Friday, 10 April 2015
Cat lovers duped
"Cuteness, how adorable"....if you're thinking these thoughts then I may change your mind! (pun will become apparent).
I recently read about this insidious little parasite called Toxoplasma gondii who begins its life in a cats gut. I have two cats so I read on.
It seems this parasite is excreted by cats and is ingested into a host (sheep, cow, rat its not fussy) so it can survive. "The microbe is a single-celled pathogen that infects most types of mammal and bird, causing a disease called toxoplasmosis".
The studies looking at the effect Toxoplasma gondii has on rats and mice has been an interesting if not creepy read. It infects the brain of these unaware rats and alters their behaviour so they are no longer fearful of the scent of cat urine and instead seek it out. You can see there are no happy endings here; our risk taking rat becomes dinner to its alluring cat and the parasite has achieved its next goal to get back into the cat gut. It is only in the cat gut that Toxoplasma gondii can sexually reproduce.
There seems to be no definitive answer as to how this microbe is affecting the brain but Ingram et al (2013) found that rats that were treated for the parasite continued to show no fear of cats even four months after being parasite free, raising the further question of how it can sustain such long term effects with its physical absence.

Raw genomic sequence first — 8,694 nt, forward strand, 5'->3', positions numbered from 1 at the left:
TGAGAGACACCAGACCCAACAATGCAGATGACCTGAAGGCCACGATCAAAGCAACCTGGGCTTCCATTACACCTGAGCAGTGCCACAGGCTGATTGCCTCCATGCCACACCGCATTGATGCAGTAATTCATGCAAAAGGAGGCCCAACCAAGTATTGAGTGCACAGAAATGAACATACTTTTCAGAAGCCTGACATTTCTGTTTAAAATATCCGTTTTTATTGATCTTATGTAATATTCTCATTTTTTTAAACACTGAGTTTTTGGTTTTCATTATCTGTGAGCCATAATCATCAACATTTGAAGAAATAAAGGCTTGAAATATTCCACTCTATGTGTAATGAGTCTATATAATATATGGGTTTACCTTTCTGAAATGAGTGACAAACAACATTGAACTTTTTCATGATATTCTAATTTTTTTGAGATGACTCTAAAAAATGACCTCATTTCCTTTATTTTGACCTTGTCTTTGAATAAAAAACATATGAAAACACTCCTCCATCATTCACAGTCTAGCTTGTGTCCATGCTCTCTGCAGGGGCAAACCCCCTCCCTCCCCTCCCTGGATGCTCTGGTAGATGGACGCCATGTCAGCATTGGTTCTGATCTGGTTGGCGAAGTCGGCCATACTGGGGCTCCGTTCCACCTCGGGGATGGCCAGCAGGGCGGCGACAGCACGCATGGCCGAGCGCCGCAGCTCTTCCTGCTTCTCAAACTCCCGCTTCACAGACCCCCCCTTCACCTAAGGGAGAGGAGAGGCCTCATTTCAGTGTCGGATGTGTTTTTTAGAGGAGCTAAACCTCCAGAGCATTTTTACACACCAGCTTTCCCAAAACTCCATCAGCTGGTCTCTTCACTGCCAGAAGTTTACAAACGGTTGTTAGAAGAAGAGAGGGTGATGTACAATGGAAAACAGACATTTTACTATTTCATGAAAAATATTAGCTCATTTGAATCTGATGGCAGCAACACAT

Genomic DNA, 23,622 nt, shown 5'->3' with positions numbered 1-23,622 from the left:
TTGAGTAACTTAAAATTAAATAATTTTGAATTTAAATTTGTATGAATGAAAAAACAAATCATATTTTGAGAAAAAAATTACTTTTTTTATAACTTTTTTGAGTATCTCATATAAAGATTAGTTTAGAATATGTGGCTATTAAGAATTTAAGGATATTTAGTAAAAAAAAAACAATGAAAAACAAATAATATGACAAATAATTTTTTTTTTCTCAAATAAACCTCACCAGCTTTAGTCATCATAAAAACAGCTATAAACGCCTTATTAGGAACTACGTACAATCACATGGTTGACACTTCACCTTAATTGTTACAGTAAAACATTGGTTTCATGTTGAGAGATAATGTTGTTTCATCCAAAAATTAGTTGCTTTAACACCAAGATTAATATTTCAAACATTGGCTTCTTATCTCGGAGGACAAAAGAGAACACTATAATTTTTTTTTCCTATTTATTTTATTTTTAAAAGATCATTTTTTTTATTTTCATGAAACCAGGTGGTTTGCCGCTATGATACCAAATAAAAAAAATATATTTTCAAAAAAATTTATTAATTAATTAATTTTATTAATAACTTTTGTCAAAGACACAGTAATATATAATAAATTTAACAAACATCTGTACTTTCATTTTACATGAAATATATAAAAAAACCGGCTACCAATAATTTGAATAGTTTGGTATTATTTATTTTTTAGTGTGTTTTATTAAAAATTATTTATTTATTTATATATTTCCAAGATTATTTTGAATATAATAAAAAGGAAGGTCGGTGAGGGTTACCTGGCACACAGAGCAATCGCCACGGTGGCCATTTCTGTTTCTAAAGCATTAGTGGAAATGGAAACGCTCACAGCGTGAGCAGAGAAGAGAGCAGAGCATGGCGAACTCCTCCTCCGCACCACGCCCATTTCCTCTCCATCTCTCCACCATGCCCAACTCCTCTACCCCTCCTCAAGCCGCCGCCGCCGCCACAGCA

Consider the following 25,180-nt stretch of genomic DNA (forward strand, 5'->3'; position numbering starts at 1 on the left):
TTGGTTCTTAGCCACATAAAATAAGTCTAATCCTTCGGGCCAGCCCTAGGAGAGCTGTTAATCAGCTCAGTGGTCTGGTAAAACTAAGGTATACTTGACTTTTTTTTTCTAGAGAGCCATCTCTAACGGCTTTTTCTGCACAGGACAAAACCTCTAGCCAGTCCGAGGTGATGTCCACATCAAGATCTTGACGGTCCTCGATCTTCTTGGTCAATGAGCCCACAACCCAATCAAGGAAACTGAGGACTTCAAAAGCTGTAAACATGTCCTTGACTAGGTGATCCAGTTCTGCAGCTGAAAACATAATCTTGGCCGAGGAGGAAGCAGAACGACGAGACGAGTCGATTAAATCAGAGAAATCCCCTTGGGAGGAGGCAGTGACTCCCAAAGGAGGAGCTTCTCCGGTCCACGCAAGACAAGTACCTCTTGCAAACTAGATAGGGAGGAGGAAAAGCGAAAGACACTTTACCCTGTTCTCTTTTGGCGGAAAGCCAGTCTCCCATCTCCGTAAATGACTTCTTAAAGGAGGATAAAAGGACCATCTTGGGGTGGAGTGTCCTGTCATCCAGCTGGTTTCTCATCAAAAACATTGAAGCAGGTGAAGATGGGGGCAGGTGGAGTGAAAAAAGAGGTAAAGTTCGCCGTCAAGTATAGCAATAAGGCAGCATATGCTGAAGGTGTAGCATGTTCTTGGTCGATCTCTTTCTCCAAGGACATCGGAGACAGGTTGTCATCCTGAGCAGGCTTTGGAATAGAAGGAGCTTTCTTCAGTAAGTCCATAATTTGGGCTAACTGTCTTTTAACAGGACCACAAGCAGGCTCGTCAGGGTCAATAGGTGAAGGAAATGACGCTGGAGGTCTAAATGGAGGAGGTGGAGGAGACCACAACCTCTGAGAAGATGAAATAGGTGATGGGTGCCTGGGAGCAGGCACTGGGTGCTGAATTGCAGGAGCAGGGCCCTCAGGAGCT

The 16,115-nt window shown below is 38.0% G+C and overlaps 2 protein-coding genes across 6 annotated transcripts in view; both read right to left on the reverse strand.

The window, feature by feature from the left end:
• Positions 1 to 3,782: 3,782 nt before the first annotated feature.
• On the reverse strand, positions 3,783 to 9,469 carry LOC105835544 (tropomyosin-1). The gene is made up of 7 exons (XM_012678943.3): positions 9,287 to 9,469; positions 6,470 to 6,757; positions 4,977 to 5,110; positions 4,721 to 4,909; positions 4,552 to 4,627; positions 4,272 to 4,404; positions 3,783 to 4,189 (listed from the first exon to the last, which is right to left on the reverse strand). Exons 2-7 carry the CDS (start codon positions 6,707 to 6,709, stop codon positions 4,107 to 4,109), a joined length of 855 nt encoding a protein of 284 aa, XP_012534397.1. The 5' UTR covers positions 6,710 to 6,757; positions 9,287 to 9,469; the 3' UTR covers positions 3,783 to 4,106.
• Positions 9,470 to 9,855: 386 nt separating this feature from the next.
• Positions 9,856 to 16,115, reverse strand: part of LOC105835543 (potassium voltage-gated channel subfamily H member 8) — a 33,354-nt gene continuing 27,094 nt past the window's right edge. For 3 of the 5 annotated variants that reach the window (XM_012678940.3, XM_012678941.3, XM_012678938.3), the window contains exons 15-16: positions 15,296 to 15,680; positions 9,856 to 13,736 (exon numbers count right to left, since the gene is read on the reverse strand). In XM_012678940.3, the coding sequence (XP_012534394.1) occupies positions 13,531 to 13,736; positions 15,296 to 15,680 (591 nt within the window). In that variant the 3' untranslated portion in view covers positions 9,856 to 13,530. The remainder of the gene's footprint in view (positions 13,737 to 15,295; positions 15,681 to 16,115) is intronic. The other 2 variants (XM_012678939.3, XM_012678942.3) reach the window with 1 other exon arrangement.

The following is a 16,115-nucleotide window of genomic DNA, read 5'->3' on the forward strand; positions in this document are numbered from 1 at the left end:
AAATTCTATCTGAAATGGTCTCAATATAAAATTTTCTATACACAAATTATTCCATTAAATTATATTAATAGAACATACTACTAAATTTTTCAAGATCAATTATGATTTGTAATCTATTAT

Toxoplasma gondii can also infect humans (via cat litter & raw meat) and has been linked to personality changes which vary with gender; female hosts become "warmer and friendlier" and male hosts may be "more suspicious and antisocial" and take increased risks. Studies vary, some linking T.gondii with Schizophrenia and with high risk to the foetus during pregnancy.
So last week while reading Lyon et al (2007) The Human Stain I was struck by their discussion of autonomy of self as being semi-permeable (p155) and their insistence of the credibility and importance of studying fruit flies and other species including bacteria for their lessons on how the human system works (p157 &158). Their proposition that research into bacteria has correlations with our own brain connectivity in signal transduction within our neurotransmitters and that we have much to learn from such research, seems to been vindicated in the research into T.gondii.
In the meantime, wear gloves in the garden and when emptying kitty's litter; which I suspect will become a pink job in my home at least!